A SEVERE MERCY is the sort of book that tends to be given as a gift. Example: one of Mitch's best friends gave him a copy less than a month before Mitch and I "met", feel in love, etc. We read the book aloud together during our engagement, and the influence Van and Davy's Shining Barrier has had in our relationship is incalculable--I recently reread A SEVERE MERCY and was struck anew by how many aspects of our marriage have been influenced by Vanauken's book. I was also quite grateful that A SEVERE MERCY found us when it did.
A second example: This led me to give a copy to a Mitch's cousin's fiancee (whew!) at her bridal shower. A few months later, I received the most heartfelt thank-you letter I've ever read--it's just that sort of book.
What's the big deal? Well, it's a memoir of sorts. In it, Vanauken chronicles his romance and marriage to the marvellous Davy, and while it is a love story, it is the most honest and thorough love story you will ever read--complete with journal entries, poems they wrote separately and together, and the many little vows that they made to one another, Vanauken tells how he and Davy eventually wove "one thousand sharings" to bind them together in a way you rarely (if ever) see in common love stories.
Also, it's a story of conversion. The one big breach in Van and Davy's protected love comes in the form of Christ ("invading", as Vanauken says). Probably the only reason this book, with it's small but fiercely devoted following, is still in print is because it includes a handful of otherwise unpublished letters to Van from C.S. Lewis--in fact, if you're having trouble finding a copy at the bookstore, check under "C.S. Lewis," where it's most likely been shelved. (And if you're in Bellingham, I can tell you right now that Henderson Books has a whopping three copies in stock! Amazing!)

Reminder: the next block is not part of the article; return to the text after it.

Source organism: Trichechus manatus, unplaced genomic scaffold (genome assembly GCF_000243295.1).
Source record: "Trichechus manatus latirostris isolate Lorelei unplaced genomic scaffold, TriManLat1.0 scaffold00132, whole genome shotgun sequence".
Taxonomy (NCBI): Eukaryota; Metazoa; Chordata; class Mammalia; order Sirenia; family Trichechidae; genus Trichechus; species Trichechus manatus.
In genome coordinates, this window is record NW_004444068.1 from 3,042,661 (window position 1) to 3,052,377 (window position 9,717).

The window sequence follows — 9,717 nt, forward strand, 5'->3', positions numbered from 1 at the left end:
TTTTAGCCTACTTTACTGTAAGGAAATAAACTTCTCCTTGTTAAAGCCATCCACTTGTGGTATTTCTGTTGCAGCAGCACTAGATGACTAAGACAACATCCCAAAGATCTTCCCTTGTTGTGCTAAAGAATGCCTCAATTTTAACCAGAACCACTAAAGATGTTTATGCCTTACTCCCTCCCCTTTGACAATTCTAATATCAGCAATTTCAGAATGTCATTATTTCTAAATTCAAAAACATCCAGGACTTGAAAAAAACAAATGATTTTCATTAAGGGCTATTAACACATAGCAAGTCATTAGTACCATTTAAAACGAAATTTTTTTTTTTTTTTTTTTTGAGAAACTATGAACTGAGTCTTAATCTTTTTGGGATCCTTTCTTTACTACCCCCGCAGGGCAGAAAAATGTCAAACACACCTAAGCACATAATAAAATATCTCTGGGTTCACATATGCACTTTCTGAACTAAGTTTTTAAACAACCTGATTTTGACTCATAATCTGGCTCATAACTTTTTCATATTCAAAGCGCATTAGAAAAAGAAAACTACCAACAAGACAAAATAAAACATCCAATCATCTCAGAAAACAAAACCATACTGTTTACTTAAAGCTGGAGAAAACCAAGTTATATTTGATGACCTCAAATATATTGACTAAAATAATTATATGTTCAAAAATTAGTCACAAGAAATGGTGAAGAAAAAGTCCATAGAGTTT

I have to warn you, though--while it's beautiful, inspiring, honest and humbling, A SEVERE MERCY is also probably the saddest book you'll ever read. You'll cry. I guarantee it. No matter how tough you think you are, you'll get good and choked up. But don't let that stop you--please finish the whole thing. When Mitch and I read it together, we were so bitterly broken-hearted at a certain point that we found it difficult to keep going--so we didn't. It wasn't until two years later, when I reread the whole book, that I realized that the rest of the book was absolutely worth a few tears shed over lunch (in an embarrassingly public place--I did, in fact, have to leave the co-op to go sit in my car and weep).
Another small warning: I've given copies of this book to single friends who shrugged and weren't moved to finish the book, so I'd venture to say that this is possibly a two-person book--read it with your beloved, and it'll be that much more meaningful.